But while the Mavericks will have cap space, they're already footing more than $21 million for this backcourt—the same one that's a net minus. That commitment will only skyrocket if both players grab the raises they're after.

Are the Maverick supposed to invest $25 million to 30 million annually in this coupling? When both are fast-approaching their 30th birthdays?

The expected cap boon in 2016 will warp financial modes of thinking, but there isn't a scenario—ballooning salary cap included—in which handsomely paying an unevenly built and aging backcourt makes sense.

There Can Only Be One, But Which One? 

Ross D. Franklin/Associated Press

Deciding between Rondo and Ellis is not an extension of the blame game.

No one player is at fault for the Mavericks seesawing between contender and pretender status. Their constant state of flux is a group effort.

This group just looks better without Rondo.

Before he arrived, the Mavericks were more in sync. Their offense was historic, their chemistry evident, their place among Western Conference contenders secure.

In the time since, they have suffered—visibly and drastically:

The Mavs: Pre- and Post-Rondo
Win%Off. Rtg. (Rank)Def. Rtg.Net Rtg.
Pre-Rondo70.4113.6 (1)105.1 (20)8.5 (2)
Post-Rondo57.7103.4 (13)101.5 (12)1.9 (11)
Source: NBA.com.

Plugging a new starting floor general into the rotation isn't ideal, no matter the team, system or point guard. Chemistry and familiarity are fragile luxuries, and the slightest change can derail everything.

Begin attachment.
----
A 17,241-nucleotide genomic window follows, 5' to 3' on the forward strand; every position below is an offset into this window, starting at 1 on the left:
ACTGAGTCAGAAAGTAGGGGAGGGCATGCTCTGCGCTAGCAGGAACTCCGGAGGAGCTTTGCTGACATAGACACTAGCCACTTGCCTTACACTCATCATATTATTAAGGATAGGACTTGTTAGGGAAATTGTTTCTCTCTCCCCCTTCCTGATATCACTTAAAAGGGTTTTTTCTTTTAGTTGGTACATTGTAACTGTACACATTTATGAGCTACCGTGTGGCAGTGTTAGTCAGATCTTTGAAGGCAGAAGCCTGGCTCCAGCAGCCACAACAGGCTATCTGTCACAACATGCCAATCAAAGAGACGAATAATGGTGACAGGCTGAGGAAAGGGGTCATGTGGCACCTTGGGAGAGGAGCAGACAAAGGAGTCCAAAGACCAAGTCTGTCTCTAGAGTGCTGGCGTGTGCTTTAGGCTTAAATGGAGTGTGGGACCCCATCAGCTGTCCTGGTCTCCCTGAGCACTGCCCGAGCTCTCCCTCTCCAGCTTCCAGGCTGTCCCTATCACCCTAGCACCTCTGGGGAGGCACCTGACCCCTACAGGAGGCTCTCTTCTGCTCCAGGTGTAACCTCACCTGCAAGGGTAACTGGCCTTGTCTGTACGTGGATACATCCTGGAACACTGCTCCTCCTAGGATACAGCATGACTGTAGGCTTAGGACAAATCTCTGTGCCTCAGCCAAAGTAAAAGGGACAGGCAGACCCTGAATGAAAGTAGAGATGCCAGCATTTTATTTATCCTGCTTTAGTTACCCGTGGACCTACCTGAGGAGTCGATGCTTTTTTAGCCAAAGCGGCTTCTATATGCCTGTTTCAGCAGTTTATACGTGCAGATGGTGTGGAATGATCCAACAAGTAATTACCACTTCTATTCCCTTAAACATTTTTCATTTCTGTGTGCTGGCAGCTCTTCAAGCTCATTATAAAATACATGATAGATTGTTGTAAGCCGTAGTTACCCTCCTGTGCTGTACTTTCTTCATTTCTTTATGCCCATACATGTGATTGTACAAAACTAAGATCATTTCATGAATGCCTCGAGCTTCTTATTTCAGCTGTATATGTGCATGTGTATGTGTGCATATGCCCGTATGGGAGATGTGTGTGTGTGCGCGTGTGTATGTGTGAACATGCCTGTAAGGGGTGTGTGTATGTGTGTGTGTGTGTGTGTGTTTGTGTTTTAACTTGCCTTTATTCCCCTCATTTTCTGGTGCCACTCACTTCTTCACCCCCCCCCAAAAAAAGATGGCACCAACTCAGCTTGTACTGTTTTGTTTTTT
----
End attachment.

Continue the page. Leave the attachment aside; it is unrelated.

Indeed, the Mavericks are a better defensive team since Rondo's arrival, but they're no longer elite in either category. They're also still sputtering against Western Conference playoff outfits; they are 8-9 when facing such squads since the trade.

At best, Rondo hasn't hurt the Mavericks. But incoming "stars" aren't supposed to be lateral moves. As Bleacher Report's Kevin Ding wrote on the heels of Rondo's one-game suspension:

Rondo is 29 and just 6'1" in the first place. He doesn't have the same athleticism (or desire to defend) that he did before his Jan. 2013 ACL tear. He is a mind-bogglingly bad shooter.

In a league where good point guards are everywhere, it's far better business to invest your precious dollars elsewhere.

The problem with targeting that money for Rondo isn't that a team would have to pay for his brazenness. It's that he doesn't have the game to back it up.

Unlike Rondo, Ellis was part of the Mavericks at their peak this season. The team knows what it has in him. The Mavericks know they can contend with him.

They also know they have two in-house point men to replace Rondo. Devin Harris and J.J. Barea are both having better statistical impacts on the offense, and the Mavericks have survived while burning through starting point guards since their 2011 title run.

Relative to what Rondo could demand on the open market (a max contract), and knowing how his performance compares to those of actual star point guards, there is no decision to grapple over.

There is room for only one of Ellis and Rondo in the Mavericks' future, and that one is Ellis.

*Stats courtesy of Basketball-Reference and NBA.com and are accurate heading into games on March 27. Salary information via HoopsHype.